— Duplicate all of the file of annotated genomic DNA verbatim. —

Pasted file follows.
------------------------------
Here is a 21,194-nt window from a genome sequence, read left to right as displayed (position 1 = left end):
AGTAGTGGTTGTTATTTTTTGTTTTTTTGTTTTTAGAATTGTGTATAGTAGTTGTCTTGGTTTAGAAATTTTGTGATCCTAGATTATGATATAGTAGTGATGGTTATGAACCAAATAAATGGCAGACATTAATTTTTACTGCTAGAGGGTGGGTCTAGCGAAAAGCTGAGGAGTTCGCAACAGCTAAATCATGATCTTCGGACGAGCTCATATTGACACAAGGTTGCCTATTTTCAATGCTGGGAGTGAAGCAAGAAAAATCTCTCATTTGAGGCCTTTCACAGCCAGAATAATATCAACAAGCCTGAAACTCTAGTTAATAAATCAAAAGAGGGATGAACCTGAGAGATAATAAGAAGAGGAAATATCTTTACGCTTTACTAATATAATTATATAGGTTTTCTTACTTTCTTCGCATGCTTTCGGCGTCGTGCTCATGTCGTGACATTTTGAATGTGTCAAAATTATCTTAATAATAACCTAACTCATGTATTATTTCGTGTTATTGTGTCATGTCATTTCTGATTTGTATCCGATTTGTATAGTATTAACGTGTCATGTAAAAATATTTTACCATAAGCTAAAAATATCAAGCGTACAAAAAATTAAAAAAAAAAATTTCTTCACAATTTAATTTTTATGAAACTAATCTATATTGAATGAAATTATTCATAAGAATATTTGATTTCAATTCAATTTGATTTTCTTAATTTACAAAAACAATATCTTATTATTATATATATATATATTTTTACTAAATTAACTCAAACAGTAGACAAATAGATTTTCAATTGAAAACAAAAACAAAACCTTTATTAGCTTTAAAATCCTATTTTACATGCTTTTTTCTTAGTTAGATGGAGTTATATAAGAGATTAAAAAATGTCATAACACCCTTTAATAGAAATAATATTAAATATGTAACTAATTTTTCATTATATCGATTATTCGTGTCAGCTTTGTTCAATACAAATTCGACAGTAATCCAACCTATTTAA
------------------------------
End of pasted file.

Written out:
Here is a 21,194-nt window from a genome sequence, read left to right as displayed (position 1 = left end):
AGTAGTGGTTGTTATTTTTTGTTTTTTTGTTTTTAGAATTGTGTATAGTAGTTGTCTTGGTTTAGAAATTTTGTGATCCTAGATTATGATATAGTAGTGATGGTTATGAACCAAATAAATGGCAGACATTAATTTTTACTGCTAGAGGGTGGGTCTAGCGAAAAGCTGAGGAGTTCGCAACAGCTAAATCATGATCTTCGGACGAGCTCATATTGACACAAGGTTGCCTATTTTCAATGCTGGGAGTGAAGCAAGAAAAATCTCTCATTTGAGGCCTTTCACAGCCAGAATAATATCAACAAGCCTGAAACTCTAGTTAATAAATCAAAAGAGGGATGAACCTGAGAGATAATAAGAAGAGGAAATATCTTTACGCTTTACTAATATAATTATATAGGTTTTCTTACTTTCTTCGCATGCTTTCGGCGTCGTGCTCATGTCGTGACATTTTGAATGTGTCAAAATTATCTTAATAATAACCTAACTCATGTATTATTTCGTGTTATTGTGTCATGTCATTTCTGATTTGTATCCGATTTGTATAGTATTAACGTGTCATGTAAAAATATTTTACCATAAGCTAAAAATATCAAGCGTACAAAAAATTAAAAAAAAAAATTTCTTCACAATTTAATTTTTATGAAACTAATCTATATTGAATGAAATTATTCATAAGAATATTTGATTTCAATTCAATTTGATTTTCTTAATTTACAAAAACAATATCTTATTATTATATATATATATATTTTTACTAAATTAACTCAAACAGTAGACAAATAGATTTTCAATTGAAAACAAAAACAAAACCTTTATTAGCTTTAAAATCCTATTTTACATGCTTTTTTCTTAGTTAGATGGAGTTATATAAGAGATTAAAAAATGTCATAACACCCTTTAATAGAAATAATATTAAATATGTAACTAATTTTTCATTATATCGATTATTCGTGTCAGCTTTGTTCAATACAAATTCGACAGTAATCCAACCTATTTAA